Advocacy Highlight: Nicole Pittman

Nicole PittmanIt is hard to think of anyone who has done more on a national level to protect youth accused of sex crimes than Nicole Pittman. As a national expert on juvenile sex offender registries and their harmful impact on youth and communities, Nicole’s work has been invaluable to the juvenile defense community.

Becoming a public defender and working with kids was not in Nicole Pittman’s plans when she began law school at Tulane University. She was studying sports law with the intention of becoming an agent and working with the NFL. But life is what happens when you’re making plans and while satisfying her required pro bono hours with Project for Older Prisoners, a group that sought parole or pardon for elderly prisoners to ease prison overcrowding, Nicole’s focus changed. Spending time at Louisiana’s State Penitentiary at Angola, Nicole was inspired by her supervisor who demonstrated passion for her work and who “went to bat” for inmates who were forgotten in their cells. Nicole discovered the comfort of helping others.

After graduating from law school, Nicole became a public defender in New Orleans Juvenile and Family Court and become interested in the child psychology of how children think differently than adults. She met many people who were dedicated to keeping kids out of the system and improving outcomes, most notably Judge Ernestine Gray, who taught her “to never give up on a child.” Eventually, Nicole gravitated toward the cases no one wanted – child sex offenders. She was now firmly on the path that would lead her to become a specialist in juvenile sex offenses and their companion registries.

When Nicole was working as a public defender, first in New Orleans and then in Philadelphia, she soon realized that other defenders not only didn’t want to take sex cases but dreaded talking about them. It was that recognition of the fear around how to defend sex cases that led to her attempts to make it easier for defenders to approach the subject.

A number of events coincided with Nicole’s “aha” moment. She was taking more juvenile sex cases in Philly, the Adam Walsh Act passed, NJDC started a working group to research the implications of juvenile sex cases, and she heard Franklin Zimring, the author of An American Travesty: Legal Responses to Adolescent Sex Offending, speak at NJDC’s summit.

With support from her bosses, Chief Defender Ellen Greenlee and Chief of the Juvenile Unit, Bob Listenbee, Nicole was able to move away from individual representation. She helped develop a model defense unit in Philadelphia for representation of youth charged with sexual assault called the Juvenile Special Case Section. She began researching the impact of the sex offender registry on child offenders, and published, A Snapshot of Juvenile Sex offender Registration and Notification Laws: A Survey of the United States, a handbook on how registry laws vary from state to state. Nicole also provided expert testimony questioning the wisdom of placing youth on sex offender registries to 37 state legislatures and Congress and presented widely to juvenile advocates across the country on the issues affecting youth charged with sex offenses.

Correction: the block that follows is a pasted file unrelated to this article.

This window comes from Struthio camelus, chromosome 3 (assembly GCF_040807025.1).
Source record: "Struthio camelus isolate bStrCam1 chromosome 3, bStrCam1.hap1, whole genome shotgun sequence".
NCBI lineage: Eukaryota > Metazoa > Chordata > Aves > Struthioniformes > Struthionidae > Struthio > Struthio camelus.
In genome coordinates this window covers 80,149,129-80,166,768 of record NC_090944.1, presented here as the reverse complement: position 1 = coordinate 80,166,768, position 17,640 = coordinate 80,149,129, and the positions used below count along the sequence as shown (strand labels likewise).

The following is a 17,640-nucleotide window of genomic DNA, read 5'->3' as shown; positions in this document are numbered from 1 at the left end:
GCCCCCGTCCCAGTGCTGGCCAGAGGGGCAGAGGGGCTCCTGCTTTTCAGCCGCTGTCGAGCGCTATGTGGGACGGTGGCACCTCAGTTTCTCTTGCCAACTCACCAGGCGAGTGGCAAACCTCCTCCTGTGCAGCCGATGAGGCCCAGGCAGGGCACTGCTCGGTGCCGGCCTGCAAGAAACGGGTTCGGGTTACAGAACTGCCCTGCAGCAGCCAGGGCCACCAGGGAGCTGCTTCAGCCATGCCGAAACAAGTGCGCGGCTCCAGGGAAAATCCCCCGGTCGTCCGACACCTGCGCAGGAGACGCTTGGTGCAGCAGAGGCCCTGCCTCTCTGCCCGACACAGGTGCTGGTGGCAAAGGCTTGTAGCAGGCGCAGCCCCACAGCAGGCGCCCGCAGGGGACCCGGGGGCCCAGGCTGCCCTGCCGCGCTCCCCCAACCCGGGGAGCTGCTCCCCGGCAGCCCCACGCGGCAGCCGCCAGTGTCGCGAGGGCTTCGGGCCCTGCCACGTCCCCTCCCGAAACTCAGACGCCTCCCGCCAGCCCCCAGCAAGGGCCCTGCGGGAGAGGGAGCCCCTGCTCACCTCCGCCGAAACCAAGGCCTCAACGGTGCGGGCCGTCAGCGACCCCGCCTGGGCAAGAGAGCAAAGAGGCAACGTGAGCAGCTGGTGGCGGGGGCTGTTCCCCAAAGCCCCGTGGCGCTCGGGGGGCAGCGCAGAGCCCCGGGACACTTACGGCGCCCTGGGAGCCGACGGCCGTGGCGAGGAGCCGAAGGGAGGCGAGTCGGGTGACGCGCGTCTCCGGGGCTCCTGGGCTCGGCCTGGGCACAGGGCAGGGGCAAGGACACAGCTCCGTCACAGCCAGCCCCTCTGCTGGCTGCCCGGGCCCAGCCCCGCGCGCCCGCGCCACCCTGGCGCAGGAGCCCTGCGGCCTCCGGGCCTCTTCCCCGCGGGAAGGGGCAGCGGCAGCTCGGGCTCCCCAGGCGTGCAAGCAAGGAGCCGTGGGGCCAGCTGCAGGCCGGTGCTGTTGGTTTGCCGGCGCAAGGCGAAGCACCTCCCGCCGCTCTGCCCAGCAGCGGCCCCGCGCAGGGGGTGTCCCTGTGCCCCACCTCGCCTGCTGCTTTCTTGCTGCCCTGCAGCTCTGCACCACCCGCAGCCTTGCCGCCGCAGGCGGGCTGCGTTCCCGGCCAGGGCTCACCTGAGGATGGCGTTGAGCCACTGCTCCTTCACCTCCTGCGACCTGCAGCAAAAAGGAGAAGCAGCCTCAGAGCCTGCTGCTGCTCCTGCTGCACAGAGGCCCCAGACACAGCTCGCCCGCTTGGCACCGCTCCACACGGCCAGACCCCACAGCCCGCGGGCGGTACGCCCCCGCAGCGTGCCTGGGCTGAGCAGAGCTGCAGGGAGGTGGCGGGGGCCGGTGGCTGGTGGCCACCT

When she received a fellowship from the Soros Foundation to work with Human Rights Watch and extend her research nationwide, Nicole was able to visit 20 states and conducted more than 500 interviews of people who had been placed on registries as a child. She describes what she uncovered as “shocking.”  The harms of registration were so much worse than what she previously knew. Families were being ripped apart. And the range of crimes that led to mandatory sex offender registration was staggering, anything from public urination to rape. In her words, “It took my breath away.”

In May of 2014, Nicole received a Stoneleigh Fellowship with National Council on Crime & Delinquency (NCCD) a three-year fellowship project to dismantle the practice of placing children on sex offender registries in the U.S. At NCCD Nicole works with a range of disciplines, and a diverse group of individuals to help create an alternative scheme to handle child-on-child sexual harm in a manner that attends to the needs of victims, responsible youth, their families/guardians, and communities.

A lot of progress has been made over the past nine years since Nicole has been advocating for reform of juvenile sex laws. The Pennsylvania Supreme Court ruled sex offender registration unconstitutional for youth, and efforts are underway for Congress to amend the SORNA Title of the Adam Walsh Child Protection and Safety Act of 2006 to allow states to exclude adjudicated youth from sex offender registries and community notification practices. Just as importantly, foundations are more interested in funding reforms. The John D. and Catherine T. MacArthur Foundation listed the elimination of juvenile sex offender registries as a top five priority. Nicole credits NJDC with helping to raise the level of awareness, generating support for the work, and for providing public defenders with a greater arsenal of resources to beat back registration.

But she isn’t finished yet. Always a defender at heart, Nicole remains passionate about empowering the juvenile defense community with the strategies and resources they need to keep kids off the registries by providing the best defense possible. With a little more than 2 years left on her current Fellowship, Nicole is looking to end the practice of placing youth on sex offender registries in the U.S. and start work on a project to end child sexual violence.

Nicole Pittman is the Stoneleigh Fellow & Senior Program Specialist at the National Council on Crime and Delinquency in Oakland.

Nicole is one of many great leaders that makes the juvenile defense community strong. Read about other juvenile defense trailblazers that NJDC has highlighted.

– February 2015